LIKE many enthusiastic gardeners, when we moved to our present home we enthusiastically began to renovate the existing garden and to plant many Australian plants.
Out came plants beyond their use-by date, and in went banksias, grevilleas and more.
Many of our new plants in one particular garden bed were dead in less than a year. Leaves yellowed, and almost overnight, some died. In other parts of our garden most plants thrived. The reason for the deaths in that one particular garden bed lay in the history of the soil.
We recalled that there had been roses that were replanted in a friend’s garden.
We made an educated guess as to what fertilisers had been applied over the years. Mystery solved. Most fertilisers available commercially contain a higher amount of phosphorus than some Australian plants can manage.
These particular plants have evolved with specialised root systems which can extract sufficient phosphorus for the needs of the plant.
They originate from areas with poor soils which contain very low amounts of phosphorus.
These specialised roots (called proteoid roots) are found in plants such as banksias, grevilleas and hakeas. This group of plants belong to the Proteaceae family. They still require small amounts of phosphorus to grow well, they just don’t need too much.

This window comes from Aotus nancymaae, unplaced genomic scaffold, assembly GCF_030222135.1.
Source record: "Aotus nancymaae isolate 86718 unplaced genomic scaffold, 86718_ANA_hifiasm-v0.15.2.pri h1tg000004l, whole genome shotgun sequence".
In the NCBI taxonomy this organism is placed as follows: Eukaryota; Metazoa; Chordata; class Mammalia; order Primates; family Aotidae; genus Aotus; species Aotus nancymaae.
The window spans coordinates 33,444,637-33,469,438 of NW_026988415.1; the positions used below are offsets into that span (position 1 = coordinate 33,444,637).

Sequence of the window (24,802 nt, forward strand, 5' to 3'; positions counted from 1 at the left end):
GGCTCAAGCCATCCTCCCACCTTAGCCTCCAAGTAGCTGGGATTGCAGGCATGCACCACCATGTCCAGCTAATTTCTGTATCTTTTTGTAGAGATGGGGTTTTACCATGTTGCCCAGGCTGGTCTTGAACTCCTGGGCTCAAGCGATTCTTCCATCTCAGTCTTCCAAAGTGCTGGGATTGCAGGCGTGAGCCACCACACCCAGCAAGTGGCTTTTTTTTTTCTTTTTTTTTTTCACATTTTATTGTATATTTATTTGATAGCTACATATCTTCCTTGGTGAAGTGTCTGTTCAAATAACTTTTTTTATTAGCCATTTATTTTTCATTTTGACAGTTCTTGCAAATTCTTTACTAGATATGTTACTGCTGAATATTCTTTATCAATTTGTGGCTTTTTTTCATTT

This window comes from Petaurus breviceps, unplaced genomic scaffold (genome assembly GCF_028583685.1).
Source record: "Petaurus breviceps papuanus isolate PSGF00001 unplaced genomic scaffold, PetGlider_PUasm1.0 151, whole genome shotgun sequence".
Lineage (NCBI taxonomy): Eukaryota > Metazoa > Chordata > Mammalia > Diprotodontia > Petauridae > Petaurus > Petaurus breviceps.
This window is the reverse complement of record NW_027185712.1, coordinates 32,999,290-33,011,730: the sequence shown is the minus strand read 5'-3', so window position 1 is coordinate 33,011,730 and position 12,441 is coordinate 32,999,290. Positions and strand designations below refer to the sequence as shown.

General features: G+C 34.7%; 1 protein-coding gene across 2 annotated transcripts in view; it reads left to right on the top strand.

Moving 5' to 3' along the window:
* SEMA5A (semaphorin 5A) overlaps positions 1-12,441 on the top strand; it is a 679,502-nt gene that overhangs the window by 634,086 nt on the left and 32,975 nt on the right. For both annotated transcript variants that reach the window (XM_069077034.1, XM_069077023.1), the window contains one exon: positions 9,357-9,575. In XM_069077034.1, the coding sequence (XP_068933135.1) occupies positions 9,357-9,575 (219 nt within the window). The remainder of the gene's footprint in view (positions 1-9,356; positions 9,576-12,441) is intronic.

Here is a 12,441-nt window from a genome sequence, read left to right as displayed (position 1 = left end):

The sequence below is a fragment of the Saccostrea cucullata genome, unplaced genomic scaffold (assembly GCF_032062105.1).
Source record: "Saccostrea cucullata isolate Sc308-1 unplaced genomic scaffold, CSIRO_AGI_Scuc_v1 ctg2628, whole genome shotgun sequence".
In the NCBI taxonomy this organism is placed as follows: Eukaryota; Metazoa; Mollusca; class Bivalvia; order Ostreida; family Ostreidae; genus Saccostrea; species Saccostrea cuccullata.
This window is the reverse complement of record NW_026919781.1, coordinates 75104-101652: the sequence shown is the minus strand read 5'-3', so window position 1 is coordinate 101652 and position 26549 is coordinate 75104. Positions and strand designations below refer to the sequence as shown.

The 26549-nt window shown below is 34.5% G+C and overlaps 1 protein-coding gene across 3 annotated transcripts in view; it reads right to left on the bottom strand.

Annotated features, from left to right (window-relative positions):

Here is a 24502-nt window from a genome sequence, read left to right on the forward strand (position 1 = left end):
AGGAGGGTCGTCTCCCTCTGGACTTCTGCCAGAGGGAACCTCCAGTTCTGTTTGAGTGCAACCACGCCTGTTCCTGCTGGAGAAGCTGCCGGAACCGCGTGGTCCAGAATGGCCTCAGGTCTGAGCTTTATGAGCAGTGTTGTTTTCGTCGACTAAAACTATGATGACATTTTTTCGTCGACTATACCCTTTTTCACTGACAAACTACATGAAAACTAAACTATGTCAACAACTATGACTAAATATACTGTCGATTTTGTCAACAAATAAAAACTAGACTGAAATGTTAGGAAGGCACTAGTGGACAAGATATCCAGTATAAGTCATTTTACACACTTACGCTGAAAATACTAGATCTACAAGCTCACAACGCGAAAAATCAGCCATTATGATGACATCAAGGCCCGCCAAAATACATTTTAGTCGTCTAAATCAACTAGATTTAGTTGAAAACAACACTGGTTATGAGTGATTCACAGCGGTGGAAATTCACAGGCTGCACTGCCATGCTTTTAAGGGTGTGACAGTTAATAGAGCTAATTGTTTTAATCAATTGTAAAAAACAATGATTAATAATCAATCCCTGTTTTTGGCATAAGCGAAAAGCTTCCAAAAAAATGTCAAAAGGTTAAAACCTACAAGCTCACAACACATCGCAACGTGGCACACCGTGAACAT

Many Australian plants are not susceptible to excessive amounts of phosphorus, but it’s wise to choose low phosphorus slow-release fertilisers.
Check the NPK analysis - the P level should be three per cent or less.
If you are establishing a new Australian plants garden where there may have previously been plants that were regularly fertilised, it’s a good idea to select plants that are not phosphorus-sensitive.
There is plenty of choice – a few suggestions are native peas, daisies, brachychitons, kangaroo paws, eremophilas, bottlebrushes, correas, croweas, small eucalypts, wattles, tea trees, westringias.
CHECK YOUR SOIL: Many Australian plants are not sensitive to phosphorus.
DISTINCTIVE PLANT: Use a low-phosphorus fertiliser on banksias.